I spent a few days in Vegas this past weekend, and this is just one of the stories that made it out. What happens in Vegas stays in Vegas…unless it’s blog-worthy.
Though I came home with a menagerie of stories and misadventures from the weekend, the most interesting so far has been with the Stage Five Clinger. I met him playing craps and it seemed his luck extended past the tables because he ended up with my number. We texted a bit throughout the afternoon and evening but weren’t able to cross paths again that day. The next morning at 6am, he texted to see if I was still awake, as he was getting ready to head out and catch his plane. It’s Vegas…so of course I was still up and ready for a mid-morning date. We met up for coffee (his was Starbucks, while mine was Irish,) and chatted for over an hour. He asked if he could whisk me away for a weekend, and I HAD to say ‘yes.’ (Like I’m going to say ‘no’ to someone offering a weekend getaway…that’s like saying, “No no, I DON’T want stories for my blog…”)
We parted ways and that’s when the mass texting started. At first, it was innocent enough:
“It was great to meet you, have a great day.” (That’s a perfect follow up text – much appreciated.)
“You are incredible.” (I’ll take it. I mean, no one is arguing with him here.)
“I hope to see you again.” (Ok, you’re confirming this weekend getaway business, I get it.)
Then, the unnecessary status updates and pointless texting started:
“Boarding my plane, I won’t be able to talk for awhile.” (Um…yea, I know, you DID say you were headed for the airport.)
“Just landed. Are you home yet?” (No…but why does it matter?)
“Miss me yet?…LOL.” (Umm…are you being serious or ironic? Either way, superfluous.)
“Good morning sunshine!” (Yes, I’m awake…does this warrant a response? I need to get ready for work.)
Though this was a little more than slightly annoying, I decided to deal with it because I knew the weekend trip would make up for the over-texting. Plus, that could likely be easily fixed in one conversation.
That night, during what I can only describe as a textaholic overdose, he asked me what happens if we “get serious.” (Obviously, he does not know me well.) I told him to slow his roll; if we wanted to pursue something (which, let’s be honest, is highly unlikely, not only due to my conflicting schedule with his Textaholics Anonymous meetings, but because I can barely commit to plans for a Friday evening, much less a cross-country relationship,) we could figure out the how’s and why’s later. Otherwise, I just wanted a fun weekend in Napa.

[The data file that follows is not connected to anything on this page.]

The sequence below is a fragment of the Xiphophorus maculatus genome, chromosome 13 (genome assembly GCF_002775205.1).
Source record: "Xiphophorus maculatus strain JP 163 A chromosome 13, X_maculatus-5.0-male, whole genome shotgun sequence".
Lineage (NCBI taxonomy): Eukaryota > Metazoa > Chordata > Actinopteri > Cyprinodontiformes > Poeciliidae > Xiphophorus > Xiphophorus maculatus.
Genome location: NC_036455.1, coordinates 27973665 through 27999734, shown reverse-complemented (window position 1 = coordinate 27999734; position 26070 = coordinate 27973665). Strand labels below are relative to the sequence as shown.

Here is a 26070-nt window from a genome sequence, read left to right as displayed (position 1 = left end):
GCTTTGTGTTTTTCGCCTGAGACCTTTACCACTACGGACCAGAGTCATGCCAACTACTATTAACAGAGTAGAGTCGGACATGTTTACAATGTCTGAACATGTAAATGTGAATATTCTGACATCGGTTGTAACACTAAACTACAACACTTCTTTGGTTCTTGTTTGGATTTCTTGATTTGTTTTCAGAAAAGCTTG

Then came the incessant texting…I was sitting at work the next day, and a text came through. I didn’t check my cell because I was on the phone with a client. Then I heard the alert again. …Again, I ignored it. A minute later: another alert. Then another, and another. Finally, I got off the phone with my client and checked my messages to see who had the emergency. This is what I saw:
My response? “Don’t be clingy. It’s unattractive.”
Later that night, after returning home from the gym, I saw two messages. “I miss you” and five minutes later, “Hello???”
My (final) response: “You’re creeping me out.”
The idea of someone flying me out to Napa Valley for a whirlwind romance IS tempting and I’d loved to have gone. Plus, the blog fodder from that weekend would have been priceless; I’m sure. However, when dealing with a Stage Five Clinger, it’s best to cut your losses as soon as you’re able. Otherwise, Stage Five Clinger turns into Number One Stalker.
To my Stage Five Clinger, because I know you read the blog:
A piece of honest advice – and please don’t take offense – you’ve got a lot to offer; you shouldn’t give it out so easily. Playing hard to get is a necessary evil. Flattery will get you everywhere, but too much of it will get you a restraining order. The line between not enough and too much isn’t exactly a fine one. There’s plenty of room for variance; in the future, just reduce your standard deviation.
Remember: If you’d like to submit a question or funny story for the Mid-Week Meltdown, send an email to firstname.lastname@example.org, with your name, age, gender, and a little something about yourself. I try to answer all questions in a timely manner.